Question about 1976 Suzuki GT 380

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Where do I find an exhaust system for a 1976 GT-380?

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Rist00, hope you didn't click any of kkpp4's links. Looks like malware to me.

Anyway, you've got one of the tougher problems a GT-380 owner or restorer is going to encounter.

The exhaust system, specifically the frame tab for the passenger pegs was extended in what I think was about halfway through the production run. Low enough VIN and the 75 system fits. Higher VIN and it won't. The change in the frame tab required changing the rear mounting of the mufflers.

This one really baffled me because the Japanese simply do not go through the expense of retooling without a darned good reason to do so. In this case there was some retooling for assembling the frame but, more surprisingly, expensive retooling for the comparatively inexpensive exhaust system. And I can't tell that the passenger, which this bike was just barely gutsy enough to handle long enough for a difference to matter, got any benefit.

What you need to do is measure either of your outer pipes from the rearmost part where it mounts to the engine and to the bold on the muffler that goes to the frame or hole in it where the footpeg goes through. Off the top of my head, I don't remember which it uses.

When checking out a system on eBay, ask the seller for this measurement or at least the VIN of the bike the system came from.

When I restored a 76 GT380, I bought a parts bike for it and a loose exhaust system.

Neither fit. The parts bike was a 75, so I knew my problem was my bike was built after the changeover.

So if you find a VIN real close to yours (month of manufacture would help, too), chances are good the system will fit. But the only way to be sure is the measurement I mentioned.

If you measure yours and email the dimensions to me at bobz@talkzilla.com, I'll measure the spares I've still got and we'll figure out something if we've got a match. Though I suspect you've tried ones and found they don't fit, so likely have an after-change bike, and as you know, the model was discontinued months later, making this a rare part.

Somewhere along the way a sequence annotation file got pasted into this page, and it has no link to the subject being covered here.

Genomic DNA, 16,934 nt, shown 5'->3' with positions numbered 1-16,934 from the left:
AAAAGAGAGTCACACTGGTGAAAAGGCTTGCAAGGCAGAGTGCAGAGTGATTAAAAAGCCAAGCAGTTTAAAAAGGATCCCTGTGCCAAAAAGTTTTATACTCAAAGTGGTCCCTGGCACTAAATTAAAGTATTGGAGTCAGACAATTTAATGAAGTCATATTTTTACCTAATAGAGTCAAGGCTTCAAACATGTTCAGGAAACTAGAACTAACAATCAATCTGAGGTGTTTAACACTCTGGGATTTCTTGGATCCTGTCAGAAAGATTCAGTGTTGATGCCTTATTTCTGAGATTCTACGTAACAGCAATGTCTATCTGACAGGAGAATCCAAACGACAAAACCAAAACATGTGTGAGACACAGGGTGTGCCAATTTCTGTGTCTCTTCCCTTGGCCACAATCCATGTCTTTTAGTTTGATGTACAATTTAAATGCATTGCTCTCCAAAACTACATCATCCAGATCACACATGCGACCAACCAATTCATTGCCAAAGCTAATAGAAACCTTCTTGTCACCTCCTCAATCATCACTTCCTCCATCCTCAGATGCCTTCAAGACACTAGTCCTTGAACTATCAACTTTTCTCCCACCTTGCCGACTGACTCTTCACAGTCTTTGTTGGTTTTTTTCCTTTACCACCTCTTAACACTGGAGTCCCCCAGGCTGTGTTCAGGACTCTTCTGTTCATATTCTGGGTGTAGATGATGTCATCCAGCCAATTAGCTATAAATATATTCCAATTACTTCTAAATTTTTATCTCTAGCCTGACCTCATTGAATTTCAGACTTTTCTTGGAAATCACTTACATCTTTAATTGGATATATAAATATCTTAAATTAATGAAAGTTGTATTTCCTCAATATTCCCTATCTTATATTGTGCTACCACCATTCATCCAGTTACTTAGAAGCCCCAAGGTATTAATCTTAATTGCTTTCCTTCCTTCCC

Two other helpful bits if you haven't encountered them or for the benefit of other readers.

1. Baffles: Soak the heck out of the threaded part of the retaining bolt with an aggressive penetrating oil. I'm a WD40 guy, but for stuff like this, PB is the only game in town, IMO. You do NOT want to break these bolts. You should also generously spray where the baffle fits into the muffler. The friction fit here because of rust can be a show-stopper. Though it sounds awesome, don't run without properly packed baffles. Without changing main jets, you'll be dangerously lean and holing pistons, to the joy of your annoyed neighbors.

2. A local salvage yard that has more Suzuki GT bikes than anything else seemed to be a goldmine but the bikes were all outside and all hard wheels removed. So they're sitting on the ground right on the exhaust. I found a bike with a beautiful set of chrome expansion chambers, tipped it over, and there was nothing left of them from sitting on the ground.

Good like on what I assume is a restoration project. This is a terribly fun bike.

I got most of the way through mine and sold it to a friend of a friend who made an amazing cafe bike with it.

If this is part of a GT collection you're putting together, you might want to contact me on that, as well. I've got a sweet 76 GT-185 which has become the unobtainable bike of the series.

Good luck,

Bob

Posted on May 30, 2010

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SOURCE: How do I set timing on 1976 suzuki gt 380

Send me your e mail address to jonathangreen123@btinternet.com I wrote an essay on how to solve your problem and ran into trouble getting this site to accept it. I'll tell you all you need to know. For goodness sake don't give the engine the slightest bit of throttle abuse until you have set the timing correctly. If you do, you run the risk of holing a piston.

Posted on Apr 22, 2009

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